When her home was infested with bed bugs, a co-op shareholder spent several thousand dollars to eradicate them. Now, a year later, the co-op board is updating its property lease agreement so that treating bugs is entirely the responsibility of residents. Does a board have the power to do that?
It’s complicated, replies the Ask Real Estate column in the New York Times. Renters in New York City, including co-op owners, have the right to live in apartments free of bed bugs and other vermin, and co-op directors have a legal obligation to eradicate bed bug infestations and prevent them from returning. However, the rules do not say who has to pay for the treatment. The city is giving co-op leaders and landlords 30 days to address the issue. The cooperative is also required to file an annual report with the city and provide residents with written notice of the building’s bed bug history, including disclosure of infestations over the past year.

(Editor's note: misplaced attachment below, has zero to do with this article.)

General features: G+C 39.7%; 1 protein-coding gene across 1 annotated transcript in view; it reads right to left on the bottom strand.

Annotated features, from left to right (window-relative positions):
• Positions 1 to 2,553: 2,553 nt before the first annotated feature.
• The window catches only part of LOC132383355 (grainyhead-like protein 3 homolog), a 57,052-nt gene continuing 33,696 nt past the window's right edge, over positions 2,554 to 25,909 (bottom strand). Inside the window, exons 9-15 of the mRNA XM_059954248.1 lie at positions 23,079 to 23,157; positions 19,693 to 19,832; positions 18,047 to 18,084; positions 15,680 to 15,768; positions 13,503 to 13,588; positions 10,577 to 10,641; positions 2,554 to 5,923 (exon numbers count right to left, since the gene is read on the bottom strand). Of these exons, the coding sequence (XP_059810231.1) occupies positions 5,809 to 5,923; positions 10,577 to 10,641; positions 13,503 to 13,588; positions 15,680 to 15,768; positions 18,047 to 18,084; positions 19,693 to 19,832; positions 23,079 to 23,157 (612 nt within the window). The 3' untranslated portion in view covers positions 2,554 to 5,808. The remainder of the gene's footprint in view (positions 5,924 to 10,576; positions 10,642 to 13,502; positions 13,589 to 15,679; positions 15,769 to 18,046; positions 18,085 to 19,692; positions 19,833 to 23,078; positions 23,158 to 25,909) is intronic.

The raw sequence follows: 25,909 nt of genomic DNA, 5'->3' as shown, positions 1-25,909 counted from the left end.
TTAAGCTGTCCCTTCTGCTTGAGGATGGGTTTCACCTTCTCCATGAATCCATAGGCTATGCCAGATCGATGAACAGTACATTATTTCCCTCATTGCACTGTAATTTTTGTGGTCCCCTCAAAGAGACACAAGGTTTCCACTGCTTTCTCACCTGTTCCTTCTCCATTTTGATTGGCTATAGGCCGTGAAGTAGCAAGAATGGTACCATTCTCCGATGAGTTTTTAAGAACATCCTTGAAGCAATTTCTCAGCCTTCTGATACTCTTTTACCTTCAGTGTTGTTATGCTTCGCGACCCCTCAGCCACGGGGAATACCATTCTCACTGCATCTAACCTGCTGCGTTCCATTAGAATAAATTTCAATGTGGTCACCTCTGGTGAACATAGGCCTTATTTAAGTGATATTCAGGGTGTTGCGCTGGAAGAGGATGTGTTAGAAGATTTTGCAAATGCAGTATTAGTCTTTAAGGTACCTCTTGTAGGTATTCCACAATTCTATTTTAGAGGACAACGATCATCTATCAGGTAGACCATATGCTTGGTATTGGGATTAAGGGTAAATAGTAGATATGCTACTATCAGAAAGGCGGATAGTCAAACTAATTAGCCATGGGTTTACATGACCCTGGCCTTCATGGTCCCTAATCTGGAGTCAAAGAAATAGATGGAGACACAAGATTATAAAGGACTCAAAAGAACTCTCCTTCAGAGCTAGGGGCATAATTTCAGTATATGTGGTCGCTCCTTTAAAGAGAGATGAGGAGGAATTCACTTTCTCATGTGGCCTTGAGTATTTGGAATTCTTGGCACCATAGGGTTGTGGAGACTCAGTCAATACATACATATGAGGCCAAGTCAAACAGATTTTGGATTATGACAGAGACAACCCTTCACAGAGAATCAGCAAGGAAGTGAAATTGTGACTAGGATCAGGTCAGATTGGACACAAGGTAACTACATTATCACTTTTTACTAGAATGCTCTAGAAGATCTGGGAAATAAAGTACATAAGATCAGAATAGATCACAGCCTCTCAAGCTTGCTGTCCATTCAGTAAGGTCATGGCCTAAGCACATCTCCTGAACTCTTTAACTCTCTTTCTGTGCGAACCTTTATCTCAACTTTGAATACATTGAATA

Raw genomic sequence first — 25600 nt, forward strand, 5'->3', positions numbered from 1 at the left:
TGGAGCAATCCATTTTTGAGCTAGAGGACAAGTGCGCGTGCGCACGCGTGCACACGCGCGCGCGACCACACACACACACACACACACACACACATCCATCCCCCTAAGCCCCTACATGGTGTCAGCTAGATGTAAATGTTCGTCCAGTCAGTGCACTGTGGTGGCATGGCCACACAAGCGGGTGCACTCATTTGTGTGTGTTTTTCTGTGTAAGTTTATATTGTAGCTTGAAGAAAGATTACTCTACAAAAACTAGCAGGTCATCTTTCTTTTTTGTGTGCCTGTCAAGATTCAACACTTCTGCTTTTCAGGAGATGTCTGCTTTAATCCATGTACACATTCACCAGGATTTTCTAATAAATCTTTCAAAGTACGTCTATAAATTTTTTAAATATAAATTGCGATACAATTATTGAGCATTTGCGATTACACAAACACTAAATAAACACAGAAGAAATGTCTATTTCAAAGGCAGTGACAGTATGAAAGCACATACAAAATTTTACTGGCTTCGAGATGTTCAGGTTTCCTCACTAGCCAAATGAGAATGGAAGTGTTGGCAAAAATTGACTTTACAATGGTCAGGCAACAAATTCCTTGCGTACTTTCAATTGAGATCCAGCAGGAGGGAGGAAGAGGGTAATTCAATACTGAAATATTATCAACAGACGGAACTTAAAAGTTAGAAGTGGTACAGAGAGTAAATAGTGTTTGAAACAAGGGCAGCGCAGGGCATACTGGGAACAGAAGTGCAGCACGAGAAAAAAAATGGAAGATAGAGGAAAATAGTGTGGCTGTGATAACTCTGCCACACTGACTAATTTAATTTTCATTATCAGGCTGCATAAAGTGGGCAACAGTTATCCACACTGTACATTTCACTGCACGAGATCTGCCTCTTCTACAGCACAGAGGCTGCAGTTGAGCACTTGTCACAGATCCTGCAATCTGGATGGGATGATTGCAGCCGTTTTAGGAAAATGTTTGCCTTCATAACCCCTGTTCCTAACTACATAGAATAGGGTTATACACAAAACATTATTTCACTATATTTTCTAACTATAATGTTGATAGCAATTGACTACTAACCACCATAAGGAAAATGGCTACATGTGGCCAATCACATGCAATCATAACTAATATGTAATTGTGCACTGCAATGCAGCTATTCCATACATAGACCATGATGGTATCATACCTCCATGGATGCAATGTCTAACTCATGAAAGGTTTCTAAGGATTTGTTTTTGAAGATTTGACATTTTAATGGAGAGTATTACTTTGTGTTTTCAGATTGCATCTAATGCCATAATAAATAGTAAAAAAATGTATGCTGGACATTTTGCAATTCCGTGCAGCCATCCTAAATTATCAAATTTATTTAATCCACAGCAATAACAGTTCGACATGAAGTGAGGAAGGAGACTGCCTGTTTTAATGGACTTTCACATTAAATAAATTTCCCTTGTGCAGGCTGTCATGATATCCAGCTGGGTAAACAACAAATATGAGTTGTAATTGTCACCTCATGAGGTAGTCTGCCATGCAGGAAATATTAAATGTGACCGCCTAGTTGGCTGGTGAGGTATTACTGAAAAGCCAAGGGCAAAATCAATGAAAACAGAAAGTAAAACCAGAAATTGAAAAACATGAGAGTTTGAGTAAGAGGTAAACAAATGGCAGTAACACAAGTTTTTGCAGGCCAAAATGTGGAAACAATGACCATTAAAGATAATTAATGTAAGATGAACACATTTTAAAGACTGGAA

Bed bugs are specifically mentioned in the list of insects that building owners are legally required to control. New York City lists bed bugs as a Class B violation, meaning they are considered dangerous. “The cooperative is in the best position to deal with a building-wide infestation,” said Lisa Smith, partner at law firm Smith, Gambrell & Russell. The Board may call a qualified professional to treat the affected unit and inspect adjacent units. “Neighbors won’t do this to each other,” Smith adds.
Treating the infestation is one thing; paying is another. The board could force this calculation on the shareholders. Most cooperatives and landlords bear the cost of destruction, while tenants bear the costs associated with preparing their homes for destruction and containing the infestation. “The real cost is the preparation,” says Smith. For example, renters often replace mattresses and sofas, and clean and launder all their clothes and linens.
Under city and state housing ordinances, the board cannot shirk its responsibility for eradicating bedbugs by amending its condominium lease. It can pass on the cost of destruction to shareholders, but shareholders can push back, arguing that passing the cost on to them could be counterproductive. These costs are not exceptional for a building, but they can be large enough to deter a single shareholder from reporting an infestation in their home. Bed bugs love it when this happens.